Keywords: Regional Alignment, beta-convergence, productivity growth, multi-regional model
    JEL: R11
    Date: 2018–07
  8. By: UESUGI Iichiro; HOSONO Kaoru; MIYAKAWA Daisuke; ONO Arito; UCHIDA Hirofumi
    Abstract: We study the reallocation of land and other tangible assets across firms and examine its relationship with productivity. Focusing on Japanese firms during the period 1980-2014, which includes massive asset price fluctuations, we find the following. First, there exists no obvious cyclicality in the extent of land and other tangible asset reallocation. Instead, the reallocation of land has been sluggish for more than 20 years since the burst of the asset price bubble. Second, reallocation of land and non-land tangible assets is efficiency-reducing rather than efficiency-enhancing in that firms with high total factor productivity (TFP) reduced their holdings of these assets more than low TFP firms. Third, the relationship between reallocation and productivity has changed over time. Even though the reallocation of land was efficiency-enhancing around the end of the 1980s, it turned efficiency-reducing afterward.
    Date: 2018–07
  9. By: Øivind Anti Nilsen; Arvid Raknerud; Diana-Cristina Iancu
    Abstract: We analyse all the major sources of direct and indirect R&D subsidies in Norway in the period 2002-2013 and compare their effects on individual firms’ performance. Firms that received support are matched with a control group of firms that did not receive support using a combination of stratification and propensity score matching. Changes in performance indicators before and after support in the treatment group are compared with contemporaneous changes in the control group. We find that the average effects of R&D support among those who obtained grants and/or subsidies are positive and significant in terms of performance indicators related to economic growth: value added, sales revenue and number of employees. The estimated effects are larger for start-up firms than incumbent firms when the effects are measured as relative effects (in percentage points), but smaller when these effects are translated into level effects. Finally, we do not find positive effects on return to total assets or productivity for firms who received support compared with the control group.
    Keywords: public policy, firm performance, treatment effects, stratification, propensity score matching, productivity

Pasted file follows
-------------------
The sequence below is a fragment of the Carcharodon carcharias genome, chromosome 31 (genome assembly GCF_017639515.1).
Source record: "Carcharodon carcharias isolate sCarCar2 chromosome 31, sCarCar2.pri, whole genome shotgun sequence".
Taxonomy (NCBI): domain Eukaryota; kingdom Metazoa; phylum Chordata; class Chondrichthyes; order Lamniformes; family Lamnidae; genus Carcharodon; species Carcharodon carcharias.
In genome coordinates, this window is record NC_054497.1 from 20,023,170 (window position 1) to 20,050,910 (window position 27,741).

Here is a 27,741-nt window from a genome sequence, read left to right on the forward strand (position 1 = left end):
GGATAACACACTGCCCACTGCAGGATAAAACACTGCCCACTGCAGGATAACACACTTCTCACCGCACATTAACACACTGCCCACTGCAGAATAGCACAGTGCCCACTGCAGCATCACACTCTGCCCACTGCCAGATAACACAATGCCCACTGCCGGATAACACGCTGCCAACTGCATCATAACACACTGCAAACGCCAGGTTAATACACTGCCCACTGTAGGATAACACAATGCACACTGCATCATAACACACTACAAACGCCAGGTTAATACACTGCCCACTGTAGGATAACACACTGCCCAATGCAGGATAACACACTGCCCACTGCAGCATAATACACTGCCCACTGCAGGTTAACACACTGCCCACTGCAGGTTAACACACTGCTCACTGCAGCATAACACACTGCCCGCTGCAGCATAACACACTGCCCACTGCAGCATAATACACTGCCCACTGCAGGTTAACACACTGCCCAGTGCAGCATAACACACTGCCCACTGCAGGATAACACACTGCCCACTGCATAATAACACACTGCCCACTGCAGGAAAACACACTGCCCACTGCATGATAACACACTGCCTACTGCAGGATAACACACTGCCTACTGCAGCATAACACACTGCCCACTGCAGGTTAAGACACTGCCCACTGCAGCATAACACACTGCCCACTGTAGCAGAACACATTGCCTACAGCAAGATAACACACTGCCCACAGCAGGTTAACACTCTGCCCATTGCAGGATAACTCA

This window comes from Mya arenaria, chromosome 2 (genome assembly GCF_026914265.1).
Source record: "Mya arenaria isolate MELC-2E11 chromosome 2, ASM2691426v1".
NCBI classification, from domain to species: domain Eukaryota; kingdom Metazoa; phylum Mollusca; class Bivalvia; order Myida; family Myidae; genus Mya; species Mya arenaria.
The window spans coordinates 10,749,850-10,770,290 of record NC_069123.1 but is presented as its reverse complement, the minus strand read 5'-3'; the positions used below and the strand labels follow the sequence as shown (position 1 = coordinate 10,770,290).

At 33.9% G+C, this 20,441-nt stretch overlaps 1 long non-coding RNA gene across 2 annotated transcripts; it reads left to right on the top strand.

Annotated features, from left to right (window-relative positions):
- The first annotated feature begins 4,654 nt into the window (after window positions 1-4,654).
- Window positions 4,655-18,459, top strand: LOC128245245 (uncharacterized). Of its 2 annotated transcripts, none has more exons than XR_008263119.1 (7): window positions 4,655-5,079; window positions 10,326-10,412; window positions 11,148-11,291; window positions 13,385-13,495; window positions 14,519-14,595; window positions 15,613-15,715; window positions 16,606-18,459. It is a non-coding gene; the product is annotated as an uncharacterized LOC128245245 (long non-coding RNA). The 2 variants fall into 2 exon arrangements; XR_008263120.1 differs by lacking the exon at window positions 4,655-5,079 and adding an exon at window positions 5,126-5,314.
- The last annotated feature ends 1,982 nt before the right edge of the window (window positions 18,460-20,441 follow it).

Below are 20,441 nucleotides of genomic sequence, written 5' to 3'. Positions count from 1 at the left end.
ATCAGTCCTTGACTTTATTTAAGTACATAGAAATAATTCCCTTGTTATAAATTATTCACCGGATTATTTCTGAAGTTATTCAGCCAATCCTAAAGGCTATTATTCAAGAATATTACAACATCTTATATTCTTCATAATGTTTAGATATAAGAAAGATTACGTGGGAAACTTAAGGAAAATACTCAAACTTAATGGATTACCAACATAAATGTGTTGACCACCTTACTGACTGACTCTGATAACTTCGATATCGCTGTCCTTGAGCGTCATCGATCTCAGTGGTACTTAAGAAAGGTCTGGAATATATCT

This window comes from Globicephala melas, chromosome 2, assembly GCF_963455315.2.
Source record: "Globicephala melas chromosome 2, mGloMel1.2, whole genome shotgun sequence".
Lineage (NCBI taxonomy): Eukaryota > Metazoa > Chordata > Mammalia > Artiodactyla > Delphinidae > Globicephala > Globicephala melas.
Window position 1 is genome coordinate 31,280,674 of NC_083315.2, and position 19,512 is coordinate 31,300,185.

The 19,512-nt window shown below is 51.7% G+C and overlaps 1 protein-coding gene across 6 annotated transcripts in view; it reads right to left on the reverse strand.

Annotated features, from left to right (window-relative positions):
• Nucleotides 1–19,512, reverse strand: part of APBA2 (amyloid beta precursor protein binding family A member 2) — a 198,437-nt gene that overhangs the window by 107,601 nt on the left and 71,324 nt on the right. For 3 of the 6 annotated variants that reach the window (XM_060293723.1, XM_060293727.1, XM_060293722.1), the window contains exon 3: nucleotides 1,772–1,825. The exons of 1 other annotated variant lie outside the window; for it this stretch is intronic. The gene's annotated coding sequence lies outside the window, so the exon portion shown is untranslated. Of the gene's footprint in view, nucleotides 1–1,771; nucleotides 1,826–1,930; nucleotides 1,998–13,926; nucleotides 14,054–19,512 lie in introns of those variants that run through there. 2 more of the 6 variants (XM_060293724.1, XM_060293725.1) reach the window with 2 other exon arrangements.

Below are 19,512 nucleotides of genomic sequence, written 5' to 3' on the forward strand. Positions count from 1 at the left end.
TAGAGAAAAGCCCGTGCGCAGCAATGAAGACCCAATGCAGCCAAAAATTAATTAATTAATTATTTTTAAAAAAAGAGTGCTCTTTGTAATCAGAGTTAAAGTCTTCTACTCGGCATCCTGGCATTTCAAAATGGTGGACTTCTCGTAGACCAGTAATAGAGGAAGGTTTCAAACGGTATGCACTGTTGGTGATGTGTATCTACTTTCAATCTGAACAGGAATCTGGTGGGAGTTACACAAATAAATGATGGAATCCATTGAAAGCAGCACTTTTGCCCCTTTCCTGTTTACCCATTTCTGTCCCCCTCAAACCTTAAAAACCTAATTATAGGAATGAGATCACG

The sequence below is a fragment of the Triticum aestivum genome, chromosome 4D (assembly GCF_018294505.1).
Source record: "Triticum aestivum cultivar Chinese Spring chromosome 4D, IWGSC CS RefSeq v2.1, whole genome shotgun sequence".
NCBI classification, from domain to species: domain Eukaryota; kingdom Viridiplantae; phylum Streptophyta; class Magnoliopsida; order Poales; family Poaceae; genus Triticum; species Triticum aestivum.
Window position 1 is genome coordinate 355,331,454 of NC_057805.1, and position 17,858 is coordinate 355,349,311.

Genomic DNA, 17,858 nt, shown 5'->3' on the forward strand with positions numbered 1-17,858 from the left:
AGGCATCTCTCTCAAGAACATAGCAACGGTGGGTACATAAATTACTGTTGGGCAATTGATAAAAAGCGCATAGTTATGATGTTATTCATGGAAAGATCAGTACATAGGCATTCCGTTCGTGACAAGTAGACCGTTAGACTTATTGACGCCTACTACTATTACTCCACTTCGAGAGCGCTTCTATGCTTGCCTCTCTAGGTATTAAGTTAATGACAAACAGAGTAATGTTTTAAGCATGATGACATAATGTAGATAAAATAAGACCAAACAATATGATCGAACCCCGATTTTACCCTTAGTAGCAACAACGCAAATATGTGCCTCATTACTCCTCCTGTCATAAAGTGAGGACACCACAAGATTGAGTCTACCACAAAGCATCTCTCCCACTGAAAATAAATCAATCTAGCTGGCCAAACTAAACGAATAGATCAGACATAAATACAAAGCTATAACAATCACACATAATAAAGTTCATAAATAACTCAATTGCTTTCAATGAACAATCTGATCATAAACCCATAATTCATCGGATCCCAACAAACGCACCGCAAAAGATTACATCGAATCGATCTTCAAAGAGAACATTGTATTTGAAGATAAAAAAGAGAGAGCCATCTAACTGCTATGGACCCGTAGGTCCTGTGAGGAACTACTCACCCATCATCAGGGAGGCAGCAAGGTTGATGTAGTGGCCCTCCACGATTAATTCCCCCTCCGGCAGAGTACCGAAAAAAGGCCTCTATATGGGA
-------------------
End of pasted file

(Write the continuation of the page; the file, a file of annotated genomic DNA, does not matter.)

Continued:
JEL: C33 C52 D24 O38
    Date: 2018
  10. By: Andres Gomez-Lievano; Vladislav Vysotsky; Jose Lobo
    Abstract: We show that the phenomenon of Increasing Returns to Scale (IRS) can artificially emerge in the absence of any type of sorting or agglomeration effects, in a systematic, predictable and measurable way. This is in contradiction to the convention where the null hypothesis is the absence of IRS. We show the null hypothesis should instead be the presence of IRS when the variance of log-productivity is of the same order of magnitude than the log-size of the smallest observation in the sample. Our analytical results are validated through simulations and through their application to real data of wages across municipalities in Colombia. This effect can obscure the real size productivity premium, and we provide a methodology to statistically test it.
    Date: 2018–07
  11. By: Dan Andrews; Giuseppe Nicoletti; Christina Timiliotis
    Abstract: Insufficient diffusion of new technologies has been quoted as one possible reason for weak productivity performance over the past two decades (Andrews et al., 2016). This paper uses a novel data set of digital technology usage covering 25 industries in 25 European countries over the 2010-16 period to explore the drivers of digital adoption across two broad sets of digital technologies by firms, cloud computing and back or front office integration. The focus is on structural and policy factors affecting firms’ capabilities and incentives to adopt -- including the availability of enabling infrastructures (such as high-speed broadband internet), managerial quality and workers skills, and product, labour and financial market settings. We identify the effects of structural and policy factors based on the difference-in-difference approach pioneered by Rajan and Zingales (1998) and show that a number of these factors are statistically and economically significant for technology adoption. Specifically, we find strong support for the hypothesis that low managerial quality, lack of ICT skills and poor matching of workers to jobs curb digital technology adoption and hence the rate of diffusion. Similarly our evidence suggests that policies affecting market incentives are important for adoption, especially those relevant for market access, competition and efficient reallocation of labour and capital. Finally, we show that there are important complementarities between the two sets of factors, with market incentives reinforcing the positive effects of enhancements in firm capabilities on adoption of digital technologies
    Keywords: diffusion, digital skills, Digital technologies, productivity
    JEL: D24 J24 O32 O33
    Date: 2018–07–30
  12. By: Fungáčová, Zuzana; Klein, Paul-Olivier; Weill, Laurent
    Abstract: Considering the evidence that China’s five largest state-owned banks (the Big Five) suffer from low cost efficiency, this paper decomposes overall efficiency of Chinese banks into: persistent efficiency and transient efficiency components. Low persistent efficiency reflects structural problems, while low transient efficiency is associated with short-term problems. Using the model of Kumbhakar, Lien and Hardaker (2014) based on the stochastic frontier approach, we measure persistent efficiency and transient efficiency for a large sample of 166 Chinese banks over the period 2008–2015. In line with existing evidence, we find a lower average cost efficiency of Big Five banks compared to other Chinese banks. It is almost entirely due to low persistent cost efficiency. Big Five transient efficiency is similar to other Chinese banks. Our findings support the view that major structural reforms are needed to enhance the efficiency of China’s Big Five banks.